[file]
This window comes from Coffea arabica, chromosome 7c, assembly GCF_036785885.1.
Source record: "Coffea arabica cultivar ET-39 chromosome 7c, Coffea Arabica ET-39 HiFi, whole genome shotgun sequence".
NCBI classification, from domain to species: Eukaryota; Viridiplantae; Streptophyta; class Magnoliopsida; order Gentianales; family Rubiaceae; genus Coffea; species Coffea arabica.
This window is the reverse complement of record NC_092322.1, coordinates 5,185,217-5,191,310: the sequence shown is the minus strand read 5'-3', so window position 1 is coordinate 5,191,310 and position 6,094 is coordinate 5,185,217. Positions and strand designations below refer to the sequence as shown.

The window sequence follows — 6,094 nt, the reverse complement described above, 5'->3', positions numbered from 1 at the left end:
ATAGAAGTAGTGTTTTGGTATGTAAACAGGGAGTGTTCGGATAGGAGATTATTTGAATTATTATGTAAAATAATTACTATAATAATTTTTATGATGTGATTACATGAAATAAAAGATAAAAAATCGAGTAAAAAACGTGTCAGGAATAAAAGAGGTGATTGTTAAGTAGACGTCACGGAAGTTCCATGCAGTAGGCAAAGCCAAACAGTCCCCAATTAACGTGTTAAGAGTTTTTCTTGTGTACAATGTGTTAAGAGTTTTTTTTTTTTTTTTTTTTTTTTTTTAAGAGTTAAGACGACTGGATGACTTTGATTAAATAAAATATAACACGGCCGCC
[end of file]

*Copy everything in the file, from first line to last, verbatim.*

This window comes from Coffea arabica, chromosome 7c, assembly GCF_036785885.1.
Source record: "Coffea arabica cultivar ET-39 chromosome 7c, Coffea Arabica ET-39 HiFi, whole genome shotgun sequence".
NCBI classification, from domain to species: Eukaryota; Viridiplantae; Streptophyta; class Magnoliopsida; order Gentianales; family Rubiaceae; genus Coffea; species Coffea arabica.
This window is the reverse complement of record NC_092322.1, coordinates 5,185,217-5,191,310: the sequence shown is the minus strand read 5'-3', so window position 1 is coordinate 5,191,310 and position 6,094 is coordinate 5,185,217. Positions and strand designations below refer to the sequence as shown.

The window sequence follows — 6,094 nt, the reverse complement described above, 5'->3', positions numbered from 1 at the left end:
ATAGAAGTAGTGTTTTGGTATGTAAACAGGGAGTGTTCGGATAGGAGATTATTTGAATTATTATGTAAAATAATTACTATAATAATTTTTATGATGTGATTACATGAAATAAAAGATAAAAAATCGAGTAAAAAACGTGTCAGGAATAAAAGAGGTGATTGTTAAGTAGACGTCACGGAAGTTCCATGCAGTAGGCAAAGCCAAACAGTCCCCAATTAACGTGTTAAGAGTTTTTCTTGTGTACAATGTGTTAAGAGTTTTTTTTTTTTTTTTTTTTTTTTTTTAAGAGTTAAGACGACTGGATGACTTTGATTAAATAAAATATAACACGGCCGCC